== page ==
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acknowledge their effects. Beside, being a natural magician he may perform many acts in ways above our knowledge, though not transcending our natural power, when our knowledge shall direct it. Part hereof hath been discovered by himself, and some by human indagation, which though magnified as fresh inventions unto us, are stale unto his cognition. I hardly believe he hath from elder times unknown the verticity of the loadstone; surely his perspicacity discerned it to respect the north, when ours beheld it indeterminately. Many secrets there are in nature of difficult discovery unto man, of easy knowledge unto Satan. Whereof some his vain glory cannot conceal, others his envy will not discover.

Again, such is the mystery of his delusion, that although he labour to make us believe that he is God, and supremest nature whatsoever, yet would he also persuade our beliefs that he is less than angels or men, and his condition not only subjected unto rational powers, but the action of things which have no efficacy on ourselves. Thus hath he inveigled no small part of the world into a credulity of artificial magic; that there is an art, which without compact commandeth the powers of hell ; whence some have delivered the polity of spirits, and left an account even to their provincial dominions, that they stand in awe of charms, spells, and conjurations, that he is afraid of letters and characters, of notes and dashes, which, set together, do signifie nothing, not only in the dictionary of man, but the subtiler vocabulary of Satan. That there is any power in bitumen, pitch or brimstone, to purifie the air from his uncleanness, that any virtue there is in hypericon4 to make good the name of Fuga Demonis* any such magic as is ascribed unto the root baaras by Jose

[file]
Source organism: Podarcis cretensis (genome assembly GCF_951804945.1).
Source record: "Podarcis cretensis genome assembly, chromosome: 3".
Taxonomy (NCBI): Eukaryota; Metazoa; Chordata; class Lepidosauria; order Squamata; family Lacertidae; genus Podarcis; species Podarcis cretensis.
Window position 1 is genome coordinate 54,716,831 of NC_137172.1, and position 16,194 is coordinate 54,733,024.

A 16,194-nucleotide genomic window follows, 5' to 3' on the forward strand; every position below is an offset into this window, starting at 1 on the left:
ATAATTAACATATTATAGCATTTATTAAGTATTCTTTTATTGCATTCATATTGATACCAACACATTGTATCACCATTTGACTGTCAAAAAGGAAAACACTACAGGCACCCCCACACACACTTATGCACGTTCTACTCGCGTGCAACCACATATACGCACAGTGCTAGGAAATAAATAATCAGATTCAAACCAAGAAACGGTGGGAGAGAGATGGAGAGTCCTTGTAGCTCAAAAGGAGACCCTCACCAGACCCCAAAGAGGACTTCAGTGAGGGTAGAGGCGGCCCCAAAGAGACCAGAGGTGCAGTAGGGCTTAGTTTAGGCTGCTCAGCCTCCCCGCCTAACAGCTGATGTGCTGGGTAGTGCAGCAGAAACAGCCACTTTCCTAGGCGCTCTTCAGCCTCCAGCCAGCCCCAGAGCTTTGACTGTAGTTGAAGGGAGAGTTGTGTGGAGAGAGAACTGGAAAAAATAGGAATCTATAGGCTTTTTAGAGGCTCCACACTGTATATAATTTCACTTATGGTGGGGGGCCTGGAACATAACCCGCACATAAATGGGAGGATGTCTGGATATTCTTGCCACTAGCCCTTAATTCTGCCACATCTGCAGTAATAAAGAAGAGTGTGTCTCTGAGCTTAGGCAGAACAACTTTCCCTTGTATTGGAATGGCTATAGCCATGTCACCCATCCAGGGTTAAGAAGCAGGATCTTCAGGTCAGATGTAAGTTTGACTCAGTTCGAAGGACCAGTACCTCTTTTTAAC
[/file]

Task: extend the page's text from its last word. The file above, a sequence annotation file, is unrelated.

* St. John's wort, so called by magicians. 4 hypericon.] This subject is thus alluded to by Stukely, in his Palæographia Sacra, p. 16 : Hypericon, called 'fuga demonum,' reckoned among sacred magical plants, on account of the Druids using them.” The plant is the Hypericum perforatum of botanists, and will be found described and depicted in Sowerby's English Botany, tab. 295. It was probably employed in the Druidical rites, on account of its aromatic qualities, and of the flowers yielding a red essential oil; all plants having powerful effects upon the senses or upon the animal economy, being supposed, in former times, to possess mystical virtues, either in the way of propitiating good spirits or deities, or in that of charming away evil ones. -Br.

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phus, or cynospastus by Ælianus, it is not easy to believe, nor is it naturally made out what is delivered of Tobias, that by the fume of a fish's liver he put to flight Asmodeus. That they are afraid of the pentangle of Solomon,* 5 though so set forth with the body of man, as to touch and point out the five places wherein our Saviour was wounded, I know not how to assent. If, perhaps, he hath fled from holy water, if he cares not to hear the sound of Tetragrammaton, † if his eye delight not in the sign of the cross, and that sometimes he will seem to be charmed with words of holy scripture, and to fly from the letter and dead verbality, who must only start at the life and animated interiors thereof ;it may be feared they are but Parthian flights, ambuscado retreats, and elusory tergiversations; whereby to confirm our credulities, he will comply with the opinion of such powers,